Top critical review
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unremarkable though the plug-in on/off sockets are particularly smart and are made by Siemens
on 19 October 2014
Overall LightwaveRF rating: Generally, it does what it's meant to. Build quality is OK. Generally, unremarkable though the plug-in on/off sockets are particularly smart and are made by Siemens. However, a design flaw means that inductive appliances (things with big coils in like motors) can blow a chip inside. There are also many flaws in the LightwaveRF app...more than what you would expect for something that's been around for a few years now. The company offers its API to developers so a few others have built apps but they don't keep developers properly informed of changes, for example to the firmware in the Wifi link which have on occasion stopped competing apps from working. So my overall sense is that LightwaveRF, whilst well-priced and generally fit for purpose, has a slightly amateur aspect to it. The biggest on-going limitation is that communication between the Wifi Link and switching devices is one-way; whilst the link will acknowledge that a command has been received, no confirmation of receipt or action is returned by the switching devices itself. Essentially, if you're not near a device, you just have to assume it has responded.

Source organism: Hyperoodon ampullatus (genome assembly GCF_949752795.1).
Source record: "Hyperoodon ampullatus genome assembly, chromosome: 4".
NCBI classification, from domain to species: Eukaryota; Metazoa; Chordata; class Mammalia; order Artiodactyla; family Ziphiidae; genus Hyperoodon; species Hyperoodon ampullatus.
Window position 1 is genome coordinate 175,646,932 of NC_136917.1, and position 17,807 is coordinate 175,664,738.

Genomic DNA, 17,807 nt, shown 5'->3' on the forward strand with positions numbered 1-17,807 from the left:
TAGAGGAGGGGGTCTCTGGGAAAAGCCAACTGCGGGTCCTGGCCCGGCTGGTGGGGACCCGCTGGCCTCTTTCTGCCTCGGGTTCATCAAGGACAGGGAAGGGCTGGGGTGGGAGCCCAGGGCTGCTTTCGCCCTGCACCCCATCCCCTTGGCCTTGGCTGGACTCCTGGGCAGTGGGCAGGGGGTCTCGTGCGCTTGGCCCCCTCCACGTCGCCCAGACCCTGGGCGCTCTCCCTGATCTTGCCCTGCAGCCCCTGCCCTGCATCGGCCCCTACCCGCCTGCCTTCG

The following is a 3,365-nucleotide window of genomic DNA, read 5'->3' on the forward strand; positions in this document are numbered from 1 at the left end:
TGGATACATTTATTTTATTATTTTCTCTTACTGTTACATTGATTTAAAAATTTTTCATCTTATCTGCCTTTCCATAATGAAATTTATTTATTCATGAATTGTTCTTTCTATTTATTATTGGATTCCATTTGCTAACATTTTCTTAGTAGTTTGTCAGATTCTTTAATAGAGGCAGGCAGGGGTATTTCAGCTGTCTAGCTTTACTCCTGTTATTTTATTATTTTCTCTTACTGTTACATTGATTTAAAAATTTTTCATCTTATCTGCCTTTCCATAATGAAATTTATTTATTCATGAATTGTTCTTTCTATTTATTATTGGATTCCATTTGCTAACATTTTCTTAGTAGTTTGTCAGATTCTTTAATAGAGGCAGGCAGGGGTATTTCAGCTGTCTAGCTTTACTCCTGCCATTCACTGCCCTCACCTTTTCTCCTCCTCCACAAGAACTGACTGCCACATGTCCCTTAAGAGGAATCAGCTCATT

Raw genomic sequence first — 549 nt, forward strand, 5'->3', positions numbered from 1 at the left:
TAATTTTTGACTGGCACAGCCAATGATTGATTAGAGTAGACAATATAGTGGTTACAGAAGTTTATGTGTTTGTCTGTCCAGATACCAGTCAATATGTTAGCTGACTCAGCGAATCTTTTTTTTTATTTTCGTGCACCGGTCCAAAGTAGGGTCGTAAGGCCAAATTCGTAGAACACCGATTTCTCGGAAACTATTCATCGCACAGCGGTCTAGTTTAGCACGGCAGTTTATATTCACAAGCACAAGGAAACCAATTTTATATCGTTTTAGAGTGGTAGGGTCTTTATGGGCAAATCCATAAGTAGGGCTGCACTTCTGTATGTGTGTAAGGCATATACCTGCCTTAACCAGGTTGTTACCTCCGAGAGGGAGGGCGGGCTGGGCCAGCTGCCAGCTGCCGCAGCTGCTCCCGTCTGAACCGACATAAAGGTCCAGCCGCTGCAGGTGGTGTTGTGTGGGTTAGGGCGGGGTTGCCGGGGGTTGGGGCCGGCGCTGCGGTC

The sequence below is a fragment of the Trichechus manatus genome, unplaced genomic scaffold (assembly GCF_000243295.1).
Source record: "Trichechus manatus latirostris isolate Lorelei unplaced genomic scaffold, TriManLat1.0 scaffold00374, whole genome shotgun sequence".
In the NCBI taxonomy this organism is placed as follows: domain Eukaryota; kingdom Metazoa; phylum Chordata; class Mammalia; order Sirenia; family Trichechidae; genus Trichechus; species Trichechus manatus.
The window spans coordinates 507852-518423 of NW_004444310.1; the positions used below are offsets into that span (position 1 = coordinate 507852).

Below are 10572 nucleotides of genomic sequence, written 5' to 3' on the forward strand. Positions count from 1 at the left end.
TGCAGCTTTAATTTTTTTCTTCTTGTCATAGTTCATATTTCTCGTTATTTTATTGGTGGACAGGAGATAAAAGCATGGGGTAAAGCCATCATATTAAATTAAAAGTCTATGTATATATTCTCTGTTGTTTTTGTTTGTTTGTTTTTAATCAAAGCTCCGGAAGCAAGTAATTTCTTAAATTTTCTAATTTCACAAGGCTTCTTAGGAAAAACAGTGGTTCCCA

LightwaveRF Wifi Link: Odd name as Wifi has nothing to do with it! The box plugs into a spare port on your router and communicates with devices on similar frequencies to more basic remote control sockets etc. Wifi is only implicated because if you happen to be in you local area network, the app will of course communicate with your router (like anything else) over Wifi.The box itself is unremarkable. It's just a white plastic box with a permanently illuminated blue display and a few buttons. Not an attractive piece of kit..just functional. You can dim the display but it will still be an unwelcome source of blue light in a bedroom. The standard mode of operation is for the box to receive commands from the app directly from within your network or via a remote server over the Internet. For various reasons, the latter is slow. You can send a command from the app and the device won't respond for sometimes several minutes. This is a little disconcerting. There are third party apps that can send straight to the box from the Internet (rather than via a server) and the response is much faster but you need to know a bit about configuring ports and have a static IP or use a DNS service to make this work.
Summary: I would buy this again as it works and it is cheaper than alternative home automation but I hope the apps, firmware and hardware evolves and reaches its potential soon. LightwaveRF STILL feels like a new technology in it's infancy.